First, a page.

Giving/letting go 2

Still on the subject of generosity in our intimate relationships, it’s important to recognize the things you are already doing well. Here are a few things I’ve learned:

1. If you are getting something for yourself (a glass of water, a cup of tea, groceries), ask whoever is present whether they would like some, too.

2. Say goodbye when you leave and hello when you arrive. This can be done with greater or lesser ritual.

3. Once you’ve recognized the things your partner/housemate/whoever feels are important, make an effort to accommodate them. For example, I try to clean up my dishes right away as an act of generosity, to keep my partner happy.

4. Say thank you for the everyday things: thanks for another fine meal, thank you for getting the car serviced, for picking up the dry cleaning, for helping me with that task, for giving the right amount of encouragement to get something started, etc.

5. Send cards or text messages and make phone calls for birthdays. Everyone likes to be remembered.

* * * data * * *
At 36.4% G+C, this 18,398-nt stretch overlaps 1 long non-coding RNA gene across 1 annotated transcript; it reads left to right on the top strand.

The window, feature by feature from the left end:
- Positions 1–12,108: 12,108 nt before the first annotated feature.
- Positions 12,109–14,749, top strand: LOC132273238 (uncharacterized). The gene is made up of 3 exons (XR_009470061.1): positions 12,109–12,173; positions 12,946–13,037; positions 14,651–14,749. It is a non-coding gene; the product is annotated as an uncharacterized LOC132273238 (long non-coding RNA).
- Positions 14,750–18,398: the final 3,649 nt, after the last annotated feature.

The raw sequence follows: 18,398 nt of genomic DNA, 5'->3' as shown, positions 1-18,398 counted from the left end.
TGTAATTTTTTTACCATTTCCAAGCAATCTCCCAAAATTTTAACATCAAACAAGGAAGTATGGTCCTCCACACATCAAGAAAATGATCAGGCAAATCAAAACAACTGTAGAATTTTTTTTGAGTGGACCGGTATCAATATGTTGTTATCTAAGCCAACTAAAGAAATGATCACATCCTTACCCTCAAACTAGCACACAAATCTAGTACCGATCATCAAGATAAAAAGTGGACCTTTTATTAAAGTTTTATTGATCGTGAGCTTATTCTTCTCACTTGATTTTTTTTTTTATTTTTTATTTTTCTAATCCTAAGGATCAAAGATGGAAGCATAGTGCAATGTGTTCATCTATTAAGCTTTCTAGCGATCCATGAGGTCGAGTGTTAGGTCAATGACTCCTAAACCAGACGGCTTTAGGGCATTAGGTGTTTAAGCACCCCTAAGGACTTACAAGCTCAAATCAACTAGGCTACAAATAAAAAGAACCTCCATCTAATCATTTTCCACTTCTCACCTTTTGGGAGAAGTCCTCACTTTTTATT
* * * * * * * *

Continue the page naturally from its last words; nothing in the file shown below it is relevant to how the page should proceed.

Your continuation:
What acts of generosity do you do regularly, perhaps without even thinking? These are wholesome habits, and you might take some time to reflect on how much they help you and anyone you live with, or conversely, how unhappy it makes people when the common courtesies are neglected. As we say in Australia, good on ‘ya.

If your family, workplace, or other social unit includes one or more members with special needs, there is a unique category of generosity called for. It’s a gift to accept people as they are, to appreciate their contributions and good qualities, and to give what can be given to make the whole unit work better. It’s a rare family in which everyone is more or less equal intellectually, emotionally and physically. Everyone needs support and encouragement, regardless of their capacity, so giving those gifts freely is a vital exercise in letting go of our personal priorities, or of expanding them to include group priorities.

I remember a fascinating conversation among a group of female friends in which we all discovered that each of us had at least one family member whom we were helping to support financially. It felt good to be in this company of actively generous people, and it was sobering to think that many families include at least one adult who doesn’t seem able to become self-supporting. Such is life, and such is the need for our thoughtful generosity.

About lynnjkelly

Australian/American. Practicing Buddhist.
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